This year, social media, mobile, responsive design, HTML5, and data were popular topics during the five-day festival, but there were some bigger trends at the festival that were the talk of the town. This week we take a look at each of these three trends and their potential impact for the news industry.
1) Location-Based Services. Location was a big theme at the festival this year. On Monday, March 11, CEO and Co-Founder Dennis Crowley of Foursquare filled a packed exhibit hall to talk about “The Future of Location: From Social to Utility.” His talk focused on Foursquare’s growth during the past 4 years – they now have 30 billion check-in points and 30 million users around the globe. According to Crowley, countries such as Japan, Turkey, Indonesia, Russia and Brazil have experienced the biggest boom in users with the service recently. Crowley also talked about how Foursquare’s service is being used in a variety of contexts and how its API is being used by developers around the world including companies like Instagram and Quora.
Crowley reiterated the point throughout his talk that his company is more than just badges and check-ins but how they are creating a social framework where people are providing information of when and where people are moving around the planet, and how that information can be shared and built upon as people visit or pass those same places.
Crowley showed a video to the crowd of the check-ins and movement in New York City when Hurricane Sandy hit the area.
Location was not just just talked about during Crowley’s talk, but was featured in seven panels during the five-day festival showing its application in a variety of ways ranging from social uses to gaming. At the SXSW Interactive Tradeshow, there were several vendors on hand displaying their location-based services for attendees to check out.
Location-based services are becoming more pervasive as mobile technologies easily allow for the location of a user or place to be captured, received and disseminated in a variety of contexts – to get directions, to find a business, to mark a location, to get background information on a historical landmark, and the list goes on.
News organizations and journalists may find that location-based services can be used in a variety of ways. News organizations may be able to see how the power of location-based services can be tied to news stories (such as the case of CBC News Hamilton featured in a previous post on the INN website) or how journalists can use it as a newsgathering/reporting tool to reach sources at a particular location or new ways to communicate with editors back in the newsroom.
2) 3D Printing and the Builder/Maker/Creator Movement. At the festival this year, there was a lot of discussion on the creation of products. Many people were discussing the emphasis of this year’s festival was on “hardware” versus “software.”
Pettis stated in his opening remarks how society is moving in a new direction of building and creating, and specifically how people can be their own builders and makers with 3D printing technologies.
He showed the packed meeting room how his MakerBot works and how people around the world have been using it to create and make their own products and innovations.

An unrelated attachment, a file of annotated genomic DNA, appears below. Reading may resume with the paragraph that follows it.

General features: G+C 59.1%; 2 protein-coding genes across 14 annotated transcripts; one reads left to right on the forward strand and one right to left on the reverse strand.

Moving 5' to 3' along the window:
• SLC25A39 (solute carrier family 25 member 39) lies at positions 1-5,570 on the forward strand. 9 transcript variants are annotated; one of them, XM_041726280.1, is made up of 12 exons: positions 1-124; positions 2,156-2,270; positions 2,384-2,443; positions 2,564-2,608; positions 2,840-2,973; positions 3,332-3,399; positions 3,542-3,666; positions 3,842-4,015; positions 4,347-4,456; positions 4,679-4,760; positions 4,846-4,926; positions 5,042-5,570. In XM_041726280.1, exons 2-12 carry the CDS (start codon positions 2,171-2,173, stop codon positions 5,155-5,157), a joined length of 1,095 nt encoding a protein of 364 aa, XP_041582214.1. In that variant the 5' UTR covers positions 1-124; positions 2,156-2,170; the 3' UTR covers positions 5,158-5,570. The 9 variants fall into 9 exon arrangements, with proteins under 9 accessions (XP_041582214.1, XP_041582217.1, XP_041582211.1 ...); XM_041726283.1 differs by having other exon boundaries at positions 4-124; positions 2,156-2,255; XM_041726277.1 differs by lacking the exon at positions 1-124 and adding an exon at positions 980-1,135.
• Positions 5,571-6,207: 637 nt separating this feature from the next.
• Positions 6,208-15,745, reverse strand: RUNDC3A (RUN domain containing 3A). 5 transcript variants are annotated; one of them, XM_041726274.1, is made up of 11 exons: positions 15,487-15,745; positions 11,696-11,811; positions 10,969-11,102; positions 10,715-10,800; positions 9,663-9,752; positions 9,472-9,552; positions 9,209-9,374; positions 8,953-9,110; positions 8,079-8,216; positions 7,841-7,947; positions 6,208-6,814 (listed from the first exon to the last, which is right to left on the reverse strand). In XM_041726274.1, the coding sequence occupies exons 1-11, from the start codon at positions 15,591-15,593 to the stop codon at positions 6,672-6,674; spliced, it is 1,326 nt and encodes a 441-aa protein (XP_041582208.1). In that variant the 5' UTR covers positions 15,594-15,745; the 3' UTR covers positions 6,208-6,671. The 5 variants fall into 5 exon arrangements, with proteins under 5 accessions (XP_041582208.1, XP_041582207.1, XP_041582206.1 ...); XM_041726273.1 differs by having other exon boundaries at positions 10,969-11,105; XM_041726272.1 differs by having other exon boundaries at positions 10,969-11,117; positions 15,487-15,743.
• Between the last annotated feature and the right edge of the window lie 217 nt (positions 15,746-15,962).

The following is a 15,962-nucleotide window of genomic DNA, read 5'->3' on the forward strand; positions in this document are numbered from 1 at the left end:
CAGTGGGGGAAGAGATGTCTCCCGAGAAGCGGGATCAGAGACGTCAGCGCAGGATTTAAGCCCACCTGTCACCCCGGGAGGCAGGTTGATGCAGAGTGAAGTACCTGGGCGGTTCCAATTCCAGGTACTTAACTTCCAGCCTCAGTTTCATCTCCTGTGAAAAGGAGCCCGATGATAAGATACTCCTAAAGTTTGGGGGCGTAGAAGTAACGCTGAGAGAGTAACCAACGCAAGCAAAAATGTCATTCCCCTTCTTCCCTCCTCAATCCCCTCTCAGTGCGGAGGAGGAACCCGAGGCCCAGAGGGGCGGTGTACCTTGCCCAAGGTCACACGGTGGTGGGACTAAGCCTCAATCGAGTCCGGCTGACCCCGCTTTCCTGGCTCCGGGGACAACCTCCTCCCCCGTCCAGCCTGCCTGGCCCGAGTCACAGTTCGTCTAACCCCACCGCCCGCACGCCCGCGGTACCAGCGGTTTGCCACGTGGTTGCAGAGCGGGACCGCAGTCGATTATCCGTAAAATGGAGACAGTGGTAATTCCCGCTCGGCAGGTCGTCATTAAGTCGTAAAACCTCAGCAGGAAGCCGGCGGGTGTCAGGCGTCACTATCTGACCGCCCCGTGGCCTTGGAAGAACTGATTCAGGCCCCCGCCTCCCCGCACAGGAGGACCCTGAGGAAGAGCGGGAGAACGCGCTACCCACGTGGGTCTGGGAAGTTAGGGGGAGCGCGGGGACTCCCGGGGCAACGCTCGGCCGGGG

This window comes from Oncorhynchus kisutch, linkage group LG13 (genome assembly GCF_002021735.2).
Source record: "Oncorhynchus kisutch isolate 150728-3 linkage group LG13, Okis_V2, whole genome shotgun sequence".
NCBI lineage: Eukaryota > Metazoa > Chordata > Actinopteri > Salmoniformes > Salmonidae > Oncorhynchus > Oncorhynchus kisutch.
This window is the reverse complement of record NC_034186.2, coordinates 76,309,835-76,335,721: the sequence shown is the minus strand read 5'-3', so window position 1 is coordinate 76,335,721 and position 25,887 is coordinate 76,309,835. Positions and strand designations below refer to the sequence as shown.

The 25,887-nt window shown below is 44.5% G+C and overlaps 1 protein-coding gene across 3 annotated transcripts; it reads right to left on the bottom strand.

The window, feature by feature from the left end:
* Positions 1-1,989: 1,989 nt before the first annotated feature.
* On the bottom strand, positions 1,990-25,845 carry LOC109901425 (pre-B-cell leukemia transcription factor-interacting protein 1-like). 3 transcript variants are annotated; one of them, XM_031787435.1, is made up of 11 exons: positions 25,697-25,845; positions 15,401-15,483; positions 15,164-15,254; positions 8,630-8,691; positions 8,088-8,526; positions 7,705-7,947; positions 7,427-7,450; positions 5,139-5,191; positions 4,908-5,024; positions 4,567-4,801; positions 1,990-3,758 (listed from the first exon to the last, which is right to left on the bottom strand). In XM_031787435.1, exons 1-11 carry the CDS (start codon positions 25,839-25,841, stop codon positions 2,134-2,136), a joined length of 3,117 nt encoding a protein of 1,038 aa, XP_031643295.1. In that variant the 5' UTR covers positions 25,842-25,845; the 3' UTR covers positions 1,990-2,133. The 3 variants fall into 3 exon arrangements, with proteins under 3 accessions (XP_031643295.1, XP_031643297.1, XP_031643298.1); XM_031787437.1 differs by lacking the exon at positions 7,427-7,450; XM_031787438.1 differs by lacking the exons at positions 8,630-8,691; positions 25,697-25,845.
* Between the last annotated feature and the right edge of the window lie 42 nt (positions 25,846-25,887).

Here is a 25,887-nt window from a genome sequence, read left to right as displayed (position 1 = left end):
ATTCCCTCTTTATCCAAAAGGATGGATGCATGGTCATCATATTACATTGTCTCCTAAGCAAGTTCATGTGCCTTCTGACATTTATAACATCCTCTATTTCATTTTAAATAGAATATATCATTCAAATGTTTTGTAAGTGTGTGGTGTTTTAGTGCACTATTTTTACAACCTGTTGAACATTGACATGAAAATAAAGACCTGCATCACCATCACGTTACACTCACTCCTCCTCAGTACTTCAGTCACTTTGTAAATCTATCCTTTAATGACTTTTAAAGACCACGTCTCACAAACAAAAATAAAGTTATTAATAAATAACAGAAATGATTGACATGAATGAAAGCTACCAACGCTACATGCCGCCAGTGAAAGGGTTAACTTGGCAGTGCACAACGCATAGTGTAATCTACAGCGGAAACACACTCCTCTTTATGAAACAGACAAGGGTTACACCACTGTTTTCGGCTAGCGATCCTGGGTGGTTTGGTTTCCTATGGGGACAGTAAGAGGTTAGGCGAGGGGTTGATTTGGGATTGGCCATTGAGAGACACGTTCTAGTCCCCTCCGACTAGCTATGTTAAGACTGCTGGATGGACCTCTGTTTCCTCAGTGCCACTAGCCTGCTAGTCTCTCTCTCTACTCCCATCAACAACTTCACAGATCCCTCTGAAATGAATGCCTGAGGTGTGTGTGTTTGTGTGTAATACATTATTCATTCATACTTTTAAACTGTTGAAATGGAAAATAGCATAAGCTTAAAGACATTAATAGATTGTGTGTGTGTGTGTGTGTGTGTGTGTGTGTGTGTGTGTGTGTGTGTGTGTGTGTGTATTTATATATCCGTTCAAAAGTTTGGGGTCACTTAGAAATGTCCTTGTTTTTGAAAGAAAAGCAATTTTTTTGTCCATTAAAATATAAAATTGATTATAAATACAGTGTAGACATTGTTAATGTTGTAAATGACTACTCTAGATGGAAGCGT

During this talk, he also launched a new prototype called the MakerBot Digitizer Desktop 3D Scanner, a 3D printing device that can take any tangible item, scan it and print it in 3D.
Pettis’ innovation demonstrates that 3D printing is here. The ways and uses of how it can be applied to the news industry remains to be seen, but there is certainly a lot of potential to explore its use. This “Next Industrial Revolution” that Pettis states can bring the everyday consumer closer to product creation and transforming how the public interacts with manufacturers and vendors.
3) Power of Google Glass and Other Wearable Devices. This year, SXSW featured six panels on wearable devices and how they can be used in a variety of contexts to communicate and receive information.
In addition to these panels, one could not help but see many SXSW participants walking around with their wearable devices.
A big moment at the festival was a talk about Google Glass on Monday, March 11 led by Timothy Jordan, Senior Developer Advocate at Google for Project Glass. The fully-packed meeting room of attendees were given a live demonstration of Google Glass. Jordan announced during his talk the launch of the Mirror Glass API that will be launched sometime in the future, date is TBD.
Jordan showed the crowd how the API could be used along with the tips of how to use it effectively. He highlighted examples of how Google Glass can be used for note taking, photo capture, receiving emails, and receiving news alerts/headlines or information.
As part of Jordan’s talk, he showed how the New York Times is experimenting with Google Glass for displaying news headlines and stories. News organizations do have the potential to move into this arena, however the bigger point to this is the power of wearable devices and how much information they can hold, transmit and receive.
News organizations may find Google Glass and other wearable devices as a new platform to reach news consumers. Wearable devices may be helpful for reporters on location and how they can interact with editors in the newsroom when they are remote. Wearable device technologies like Google Glass demonstrate we have yet to reach the tip of the iceberg of what is possible and how much the news industry can play a big role in its development.
This wraps up the three key trends from the festival. The news industry has the potential jump in and explore these trends and possibly lead the way with new innovative approaches that can impact the newsroom’s operations and the public they serve. The sky is the limit!